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U.S. Congress Passes Bill to Give Companies More Flexibility on Use of PPP Loans

By SEMA Washington, D.C., Staff

The U.S. Senate passed a bill by unanimous vote to provide companies more flexibility on the use of funds from the U.S. Small Business Administration’s (SBA) Paycheck Protection Program (PPP). The U.S. House of Representatives has already passed the bill which now goes to President Trump to be signed into law. Highlights of the “Paycheck Protection Program Flexibility Act” include:

  • Extends from 8 weeks to 24 weeks the period of time for PPP expenses to be forgiven and extend the rehiring deadline to December 31;
  • Increases from 25 to 40 percent the amount of nonpayroll expenses (such as rent, utility payments and mortgage interest) eligible for loan forgiveness;
  • Extends the expiration date of the program from June 30 to December 31;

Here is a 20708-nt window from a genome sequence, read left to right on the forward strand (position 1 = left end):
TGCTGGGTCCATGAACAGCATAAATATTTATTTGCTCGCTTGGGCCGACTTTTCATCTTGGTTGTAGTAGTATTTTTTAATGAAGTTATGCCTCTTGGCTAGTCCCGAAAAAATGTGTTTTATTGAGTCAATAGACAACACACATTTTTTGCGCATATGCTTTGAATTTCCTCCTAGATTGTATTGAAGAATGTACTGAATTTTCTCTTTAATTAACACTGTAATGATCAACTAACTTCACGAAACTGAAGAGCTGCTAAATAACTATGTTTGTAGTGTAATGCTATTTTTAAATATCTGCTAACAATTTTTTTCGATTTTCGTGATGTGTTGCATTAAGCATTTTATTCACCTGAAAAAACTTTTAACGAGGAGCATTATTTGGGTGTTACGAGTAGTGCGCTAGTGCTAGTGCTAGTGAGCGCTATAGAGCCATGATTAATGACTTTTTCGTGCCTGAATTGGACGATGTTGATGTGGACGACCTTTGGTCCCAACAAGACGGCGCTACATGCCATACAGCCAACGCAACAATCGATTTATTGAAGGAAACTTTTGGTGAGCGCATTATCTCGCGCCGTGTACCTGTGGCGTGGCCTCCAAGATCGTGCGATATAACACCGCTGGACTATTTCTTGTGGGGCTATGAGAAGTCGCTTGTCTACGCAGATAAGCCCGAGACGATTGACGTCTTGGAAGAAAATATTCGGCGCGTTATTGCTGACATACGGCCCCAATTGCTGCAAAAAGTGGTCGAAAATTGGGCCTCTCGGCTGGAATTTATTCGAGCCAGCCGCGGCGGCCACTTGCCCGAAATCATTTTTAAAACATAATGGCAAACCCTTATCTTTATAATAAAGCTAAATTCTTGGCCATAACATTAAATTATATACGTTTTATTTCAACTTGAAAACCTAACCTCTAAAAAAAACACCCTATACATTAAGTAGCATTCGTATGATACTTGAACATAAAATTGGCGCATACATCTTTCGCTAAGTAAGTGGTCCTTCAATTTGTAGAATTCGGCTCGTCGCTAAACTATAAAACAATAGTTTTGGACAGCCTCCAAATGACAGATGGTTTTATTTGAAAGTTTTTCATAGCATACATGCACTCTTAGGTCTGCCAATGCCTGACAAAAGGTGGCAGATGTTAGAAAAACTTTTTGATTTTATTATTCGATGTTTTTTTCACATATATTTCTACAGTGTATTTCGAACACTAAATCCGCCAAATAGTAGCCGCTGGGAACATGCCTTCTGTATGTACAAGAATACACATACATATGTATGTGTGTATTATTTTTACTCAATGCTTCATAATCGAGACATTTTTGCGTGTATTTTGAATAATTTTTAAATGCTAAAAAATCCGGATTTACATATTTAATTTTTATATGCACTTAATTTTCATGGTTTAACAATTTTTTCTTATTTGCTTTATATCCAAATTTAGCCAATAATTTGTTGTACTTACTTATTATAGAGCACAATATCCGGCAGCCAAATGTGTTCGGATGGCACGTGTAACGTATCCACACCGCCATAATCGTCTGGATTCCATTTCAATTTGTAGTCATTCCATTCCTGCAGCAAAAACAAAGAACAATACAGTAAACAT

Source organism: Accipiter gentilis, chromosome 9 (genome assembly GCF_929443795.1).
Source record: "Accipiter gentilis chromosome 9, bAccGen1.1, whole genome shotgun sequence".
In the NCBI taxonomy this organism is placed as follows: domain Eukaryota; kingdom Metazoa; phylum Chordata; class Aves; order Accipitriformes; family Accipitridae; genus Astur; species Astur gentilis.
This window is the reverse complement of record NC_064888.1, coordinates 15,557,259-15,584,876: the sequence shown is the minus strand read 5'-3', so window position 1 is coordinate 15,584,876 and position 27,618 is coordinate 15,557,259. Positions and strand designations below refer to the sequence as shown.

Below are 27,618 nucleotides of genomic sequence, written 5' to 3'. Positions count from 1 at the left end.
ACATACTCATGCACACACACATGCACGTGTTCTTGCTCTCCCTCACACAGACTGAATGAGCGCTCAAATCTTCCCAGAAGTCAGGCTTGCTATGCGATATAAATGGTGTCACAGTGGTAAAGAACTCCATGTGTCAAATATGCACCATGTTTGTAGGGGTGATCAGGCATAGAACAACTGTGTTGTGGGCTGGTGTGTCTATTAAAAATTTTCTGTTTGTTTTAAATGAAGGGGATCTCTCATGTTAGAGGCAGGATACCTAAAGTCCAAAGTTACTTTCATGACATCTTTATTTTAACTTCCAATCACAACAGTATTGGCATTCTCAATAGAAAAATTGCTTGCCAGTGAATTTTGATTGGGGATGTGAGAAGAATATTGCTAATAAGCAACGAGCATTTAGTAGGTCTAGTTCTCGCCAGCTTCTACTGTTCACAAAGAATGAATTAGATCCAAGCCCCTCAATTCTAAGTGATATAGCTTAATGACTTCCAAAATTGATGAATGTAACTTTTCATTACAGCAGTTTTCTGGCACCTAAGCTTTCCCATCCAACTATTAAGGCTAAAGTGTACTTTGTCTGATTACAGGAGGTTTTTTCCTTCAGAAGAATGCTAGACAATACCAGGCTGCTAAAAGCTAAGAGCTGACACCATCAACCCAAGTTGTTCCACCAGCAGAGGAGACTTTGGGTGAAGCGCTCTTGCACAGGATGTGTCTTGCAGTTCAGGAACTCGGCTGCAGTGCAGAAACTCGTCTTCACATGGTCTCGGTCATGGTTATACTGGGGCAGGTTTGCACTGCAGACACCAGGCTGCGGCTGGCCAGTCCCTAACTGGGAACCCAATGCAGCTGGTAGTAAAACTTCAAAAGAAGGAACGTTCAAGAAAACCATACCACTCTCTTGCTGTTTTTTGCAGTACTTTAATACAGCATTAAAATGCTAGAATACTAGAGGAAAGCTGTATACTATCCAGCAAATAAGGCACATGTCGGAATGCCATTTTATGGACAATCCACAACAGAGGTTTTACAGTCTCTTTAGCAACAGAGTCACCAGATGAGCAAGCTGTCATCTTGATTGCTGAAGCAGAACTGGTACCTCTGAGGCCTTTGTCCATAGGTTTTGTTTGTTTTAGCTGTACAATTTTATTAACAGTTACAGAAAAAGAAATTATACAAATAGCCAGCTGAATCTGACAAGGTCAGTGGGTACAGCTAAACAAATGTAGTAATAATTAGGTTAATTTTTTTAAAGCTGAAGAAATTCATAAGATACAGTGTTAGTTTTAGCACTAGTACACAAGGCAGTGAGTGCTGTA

• Increases the amount of time before loans payments begin from 6 months to 1 year; and
  • Extends loan terms from two to five years.

The SBA is still accepting PPP loan applications. As of June 3, the SBA had processed 4.5 million loans for a total of $511 billion of $660 billion of total program funding currently available. Under the current program, the two-year SBA loans offer a 1% annual interest rate issued through banks and local lenders. The SBA will forgive that portion of the loan used to cover payroll, rent, mortgage interest, and utilities for eight weeks if a small business retains its employees and payroll levels. Visit SBA PPP Loans for more information.

Questions? Contact Stuart Gosswein at